Current trends in antiques: Millennials shop antiques online
The world is constantly evolving, perhaps what needs to change is the way that traders sell antiques to millennials. Most people are choosing to shop online nowadays – antiques and vintage products are no exception. Young adults are influenced by high-quality imagery and sponsored advertisements on social media. They want their shopping experience to be as seamless as possible, with products being delivered to suit them and their busy lifestyles. Vendors should grow with their customers and keep on top of current trends in antiques.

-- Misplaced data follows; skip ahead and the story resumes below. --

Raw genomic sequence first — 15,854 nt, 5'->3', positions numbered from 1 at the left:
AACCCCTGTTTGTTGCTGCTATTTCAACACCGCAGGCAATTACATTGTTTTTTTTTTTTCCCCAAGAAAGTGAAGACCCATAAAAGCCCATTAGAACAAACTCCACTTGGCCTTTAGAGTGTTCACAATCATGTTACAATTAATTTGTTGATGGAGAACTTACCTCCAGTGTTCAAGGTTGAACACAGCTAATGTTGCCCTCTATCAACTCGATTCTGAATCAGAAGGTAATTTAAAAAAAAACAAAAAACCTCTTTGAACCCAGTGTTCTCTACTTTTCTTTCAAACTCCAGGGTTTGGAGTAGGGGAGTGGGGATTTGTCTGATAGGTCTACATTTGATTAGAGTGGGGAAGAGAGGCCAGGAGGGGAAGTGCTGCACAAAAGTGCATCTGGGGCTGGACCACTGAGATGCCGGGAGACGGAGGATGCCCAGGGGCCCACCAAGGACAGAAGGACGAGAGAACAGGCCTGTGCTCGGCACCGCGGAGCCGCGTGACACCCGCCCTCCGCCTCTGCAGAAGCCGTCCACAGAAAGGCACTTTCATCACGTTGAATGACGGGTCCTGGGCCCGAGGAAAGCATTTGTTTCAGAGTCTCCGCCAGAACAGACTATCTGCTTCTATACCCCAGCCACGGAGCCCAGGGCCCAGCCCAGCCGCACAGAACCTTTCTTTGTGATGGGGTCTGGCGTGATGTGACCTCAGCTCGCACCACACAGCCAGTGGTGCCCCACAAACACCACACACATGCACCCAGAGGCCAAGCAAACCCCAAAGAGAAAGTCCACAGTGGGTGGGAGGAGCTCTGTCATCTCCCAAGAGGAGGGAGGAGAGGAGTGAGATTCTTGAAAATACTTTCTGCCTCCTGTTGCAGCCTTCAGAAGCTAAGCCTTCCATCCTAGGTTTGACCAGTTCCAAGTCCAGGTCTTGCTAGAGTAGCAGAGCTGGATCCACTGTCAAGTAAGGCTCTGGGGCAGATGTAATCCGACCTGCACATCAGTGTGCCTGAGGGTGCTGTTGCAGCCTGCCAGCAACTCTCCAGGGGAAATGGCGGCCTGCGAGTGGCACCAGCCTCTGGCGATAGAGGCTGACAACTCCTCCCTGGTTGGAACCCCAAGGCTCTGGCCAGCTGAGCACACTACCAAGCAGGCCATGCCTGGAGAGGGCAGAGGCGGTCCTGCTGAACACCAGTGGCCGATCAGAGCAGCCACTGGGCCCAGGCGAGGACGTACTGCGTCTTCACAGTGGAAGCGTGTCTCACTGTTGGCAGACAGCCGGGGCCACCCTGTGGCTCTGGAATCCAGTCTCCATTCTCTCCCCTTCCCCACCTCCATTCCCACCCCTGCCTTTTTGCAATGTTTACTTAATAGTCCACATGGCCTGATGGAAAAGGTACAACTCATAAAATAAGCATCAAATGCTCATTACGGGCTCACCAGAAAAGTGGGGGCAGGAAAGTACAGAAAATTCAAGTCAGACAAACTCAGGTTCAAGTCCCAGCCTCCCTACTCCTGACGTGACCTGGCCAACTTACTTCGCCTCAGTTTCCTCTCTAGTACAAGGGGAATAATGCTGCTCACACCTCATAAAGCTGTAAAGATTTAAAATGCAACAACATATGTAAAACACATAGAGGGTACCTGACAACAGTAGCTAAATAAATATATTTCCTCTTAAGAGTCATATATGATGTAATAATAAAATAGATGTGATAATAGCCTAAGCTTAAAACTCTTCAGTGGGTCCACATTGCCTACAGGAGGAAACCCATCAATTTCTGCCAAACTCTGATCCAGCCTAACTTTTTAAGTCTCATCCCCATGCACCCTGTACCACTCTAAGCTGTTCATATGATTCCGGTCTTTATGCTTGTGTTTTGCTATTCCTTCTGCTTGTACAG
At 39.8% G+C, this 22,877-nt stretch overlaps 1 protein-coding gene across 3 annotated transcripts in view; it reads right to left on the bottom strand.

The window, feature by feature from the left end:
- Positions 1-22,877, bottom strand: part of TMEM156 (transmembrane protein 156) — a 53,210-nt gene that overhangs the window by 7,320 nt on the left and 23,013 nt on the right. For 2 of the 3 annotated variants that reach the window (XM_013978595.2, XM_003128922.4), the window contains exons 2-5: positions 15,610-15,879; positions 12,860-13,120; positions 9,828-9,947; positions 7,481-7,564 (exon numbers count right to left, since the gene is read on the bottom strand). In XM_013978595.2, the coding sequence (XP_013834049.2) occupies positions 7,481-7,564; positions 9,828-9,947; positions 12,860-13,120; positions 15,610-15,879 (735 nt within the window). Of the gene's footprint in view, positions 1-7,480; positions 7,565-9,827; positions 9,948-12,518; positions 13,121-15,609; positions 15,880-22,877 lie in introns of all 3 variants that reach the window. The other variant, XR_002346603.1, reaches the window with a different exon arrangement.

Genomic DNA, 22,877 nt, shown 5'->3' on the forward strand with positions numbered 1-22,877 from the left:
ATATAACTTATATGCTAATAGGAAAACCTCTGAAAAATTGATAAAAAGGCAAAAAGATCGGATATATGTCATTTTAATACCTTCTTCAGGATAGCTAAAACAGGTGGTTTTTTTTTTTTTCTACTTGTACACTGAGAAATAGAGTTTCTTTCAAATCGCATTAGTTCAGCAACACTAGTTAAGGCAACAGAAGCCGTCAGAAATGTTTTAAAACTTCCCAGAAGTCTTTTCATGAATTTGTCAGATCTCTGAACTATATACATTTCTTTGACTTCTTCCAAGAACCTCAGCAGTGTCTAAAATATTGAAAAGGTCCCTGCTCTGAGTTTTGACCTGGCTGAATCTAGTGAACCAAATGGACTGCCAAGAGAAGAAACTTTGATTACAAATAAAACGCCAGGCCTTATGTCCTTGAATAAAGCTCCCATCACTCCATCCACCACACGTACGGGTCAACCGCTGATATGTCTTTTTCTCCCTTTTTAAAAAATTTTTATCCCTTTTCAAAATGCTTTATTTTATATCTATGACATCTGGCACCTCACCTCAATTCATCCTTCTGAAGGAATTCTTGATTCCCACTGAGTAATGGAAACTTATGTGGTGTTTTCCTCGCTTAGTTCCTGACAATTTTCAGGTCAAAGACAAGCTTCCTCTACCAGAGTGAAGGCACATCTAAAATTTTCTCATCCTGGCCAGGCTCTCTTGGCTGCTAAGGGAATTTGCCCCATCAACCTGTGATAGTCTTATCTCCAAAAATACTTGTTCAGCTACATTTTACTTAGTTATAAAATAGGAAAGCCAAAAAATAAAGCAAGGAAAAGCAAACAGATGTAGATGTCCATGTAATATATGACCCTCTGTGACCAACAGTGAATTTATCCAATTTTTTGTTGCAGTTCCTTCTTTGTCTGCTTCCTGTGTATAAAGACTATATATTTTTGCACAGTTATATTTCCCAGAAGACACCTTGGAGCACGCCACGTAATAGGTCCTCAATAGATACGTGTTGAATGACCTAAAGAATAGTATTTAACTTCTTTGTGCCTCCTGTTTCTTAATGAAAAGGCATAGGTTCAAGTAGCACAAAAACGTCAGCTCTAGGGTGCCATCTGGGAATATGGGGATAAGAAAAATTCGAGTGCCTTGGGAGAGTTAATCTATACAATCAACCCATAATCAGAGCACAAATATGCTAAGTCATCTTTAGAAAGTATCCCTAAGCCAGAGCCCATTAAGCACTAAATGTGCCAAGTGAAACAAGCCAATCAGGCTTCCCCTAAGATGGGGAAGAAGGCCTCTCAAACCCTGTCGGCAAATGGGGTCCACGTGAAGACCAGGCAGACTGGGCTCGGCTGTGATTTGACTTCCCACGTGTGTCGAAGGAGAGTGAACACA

Do millennials buy antiques? Antiques and collectibles will always play a big part in society and consumerism, as long as the market evolves alongside those who are shopping for them. It is therefore essential for antique dealers not to miss the trend of e-commerce and selling antiques online. Nowadays, there are plenty of e-commerce platforms to choose from in order to build an online presence easily – most of which require little to no technical knowledge. In the US, Ruby Lane is a good choice for antique dealers looking to take their business online easily, while taking advantage of excellent customer service. Ruby Lane features more than 2,000 antique dealers on its website and counts over 2 million monthly visitors. Now more than ever, business owners have to be where their clients are – this is true for the antiques business as much as for any other domain.